F# 5 and F# tools update for June
We’re excited to announce more updates to F# 5 today! We shipped an initial set of features with F# 5 preview 1, and they have all been stabilizing since that release including a updates from last month. Today, we’re happy to announce some new language features, a sneak peek at using F# in VSCode notebooks, and some F# tooling updates that will align with Visual Studio 2019 Update 16.7.
You can get the latest F# 5 in these ways
- Install the latest .NET 5 preview SDK
- Install .NET for Jupyter/nteract
- Install .NET for VSCode Notebooks
If you’re using Visual Studio on Windows, you’ll need both the .NET 5 preview SDK and Visual Studio Preview installed.
Using F# 5 preview
If you’re using the .NET 5 preview SDK, check out a sample repository showing off some of what you can do with F# 5. You can play with each of the features there instead of starting from scratch.
If you’d rather use F# 5 in your own project, you’ll need to add a
LangVersion property with
preview as the value. It should look something like this:
Alternatively, if you’re using Jupyter Notebooks and want a more interactive experience, check out a sample notebook that shows the same features, but has a more interactive output.
Improvements to nuget references for F# scripts
#r "nuget:..." has now been enhanced to support packages that pull in native dependencies. Prior to this update, some packages weren’t 100% usable if they needed to call into certain kinds of native code. This is now resolved. The following is an example of the Flips library, which used to fail on the second-to-last line of code where it serialized a model. Now it works!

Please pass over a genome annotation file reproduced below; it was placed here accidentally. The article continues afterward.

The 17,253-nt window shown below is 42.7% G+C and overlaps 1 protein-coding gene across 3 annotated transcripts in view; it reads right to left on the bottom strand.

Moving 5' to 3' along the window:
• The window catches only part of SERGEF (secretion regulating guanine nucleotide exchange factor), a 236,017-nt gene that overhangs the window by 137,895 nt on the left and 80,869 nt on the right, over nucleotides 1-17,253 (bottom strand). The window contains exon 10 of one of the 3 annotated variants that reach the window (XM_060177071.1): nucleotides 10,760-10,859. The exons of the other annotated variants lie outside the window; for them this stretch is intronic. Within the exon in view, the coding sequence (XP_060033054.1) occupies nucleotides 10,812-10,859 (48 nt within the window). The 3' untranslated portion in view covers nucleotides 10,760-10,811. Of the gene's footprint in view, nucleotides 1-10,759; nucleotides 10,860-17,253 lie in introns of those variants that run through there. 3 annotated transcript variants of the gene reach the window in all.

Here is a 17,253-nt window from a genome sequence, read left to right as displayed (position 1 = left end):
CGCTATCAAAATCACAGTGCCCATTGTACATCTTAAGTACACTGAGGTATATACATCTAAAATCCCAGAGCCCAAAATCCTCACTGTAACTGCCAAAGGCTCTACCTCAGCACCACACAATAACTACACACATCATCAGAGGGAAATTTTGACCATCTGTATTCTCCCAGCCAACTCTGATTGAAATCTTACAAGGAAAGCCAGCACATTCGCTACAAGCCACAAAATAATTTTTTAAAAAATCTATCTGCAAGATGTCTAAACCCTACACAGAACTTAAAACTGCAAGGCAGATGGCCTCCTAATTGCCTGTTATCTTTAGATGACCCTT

Additionally, we now support referencing packages where the order of
.dll references being passed to a compiler matters, such as FParsec. The following script now works:
This is also a significant improvement over the “old” way to use a package like this, where you needed to manually ensure the ordering of the
.dlls being passed to the compiler to be able to use it in scripts.
Better interop with nullable value types
Nullable (value) types (called Nullable Types historically) have long been supported by F#, but interacting with them has traditionally been somewhat of a pain since you’d have to construct a
Nullable<SomeType> wrapper every time you wanted to pass a value. Now the compiler will implicitly convert a value type into a
Nullable<ThatValueType> if the target type matches. The following code is now possible: